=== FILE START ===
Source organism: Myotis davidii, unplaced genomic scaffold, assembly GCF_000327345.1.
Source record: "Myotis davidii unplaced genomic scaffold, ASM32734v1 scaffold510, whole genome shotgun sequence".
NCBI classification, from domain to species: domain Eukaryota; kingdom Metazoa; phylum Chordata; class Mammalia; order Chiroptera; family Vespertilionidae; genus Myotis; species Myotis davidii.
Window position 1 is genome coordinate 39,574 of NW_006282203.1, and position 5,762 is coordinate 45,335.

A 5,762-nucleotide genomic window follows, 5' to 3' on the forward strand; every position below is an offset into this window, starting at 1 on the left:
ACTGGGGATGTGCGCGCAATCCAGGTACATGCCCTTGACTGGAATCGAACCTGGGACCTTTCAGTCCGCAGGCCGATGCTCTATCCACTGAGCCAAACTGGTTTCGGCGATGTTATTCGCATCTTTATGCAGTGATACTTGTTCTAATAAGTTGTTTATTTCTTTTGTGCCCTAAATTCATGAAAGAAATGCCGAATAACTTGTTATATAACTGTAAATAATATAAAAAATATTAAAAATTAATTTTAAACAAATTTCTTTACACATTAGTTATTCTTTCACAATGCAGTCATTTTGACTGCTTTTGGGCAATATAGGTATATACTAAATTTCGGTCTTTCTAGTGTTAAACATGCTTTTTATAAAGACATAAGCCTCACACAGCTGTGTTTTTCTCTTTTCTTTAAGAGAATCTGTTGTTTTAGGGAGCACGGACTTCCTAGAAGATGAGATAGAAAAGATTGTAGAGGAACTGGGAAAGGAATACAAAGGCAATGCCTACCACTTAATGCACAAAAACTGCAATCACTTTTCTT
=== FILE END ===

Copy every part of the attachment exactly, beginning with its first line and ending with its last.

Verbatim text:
Source organism: Myotis davidii, unplaced genomic scaffold, assembly GCF_000327345.1.
Source record: "Myotis davidii unplaced genomic scaffold, ASM32734v1 scaffold510, whole genome shotgun sequence".
NCBI classification, from domain to species: domain Eukaryota; kingdom Metazoa; phylum Chordata; class Mammalia; order Chiroptera; family Vespertilionidae; genus Myotis; species Myotis davidii.
Window position 1 is genome coordinate 39,574 of NW_006282203.1, and position 5,762 is coordinate 45,335.

A 5,762-nucleotide genomic window follows, 5' to 3' on the forward strand; every position below is an offset into this window, starting at 1 on the left:
ACTGGGGATGTGCGCGCAATCCAGGTACATGCCCTTGACTGGAATCGAACCTGGGACCTTTCAGTCCGCAGGCCGATGCTCTATCCACTGAGCCAAACTGGTTTCGGCGATGTTATTCGCATCTTTATGCAGTGATACTTGTTCTAATAAGTTGTTTATTTCTTTTGTGCCCTAAATTCATGAAAGAAATGCCGAATAACTTGTTATATAACTGTAAATAATATAAAAAATATTAAAAATTAATTTTAAACAAATTTCTTTACACATTAGTTATTCTTTCACAATGCAGTCATTTTGACTGCTTTTGGGCAATATAGGTATATACTAAATTTCGGTCTTTCTAGTGTTAAACATGCTTTTTATAAAGACATAAGCCTCACACAGCTGTGTTTTTCTCTTTTCTTTAAGAGAATCTGTTGTTTTAGGGAGCACGGACTTCCTAGAAGATGAGATAGAAAAGATTGTAGAGGAACTGGGAAAGGAATACAAAGGCAATGCCTACCACTTAATGCACAAAAACTGCAATCACTTTTCTT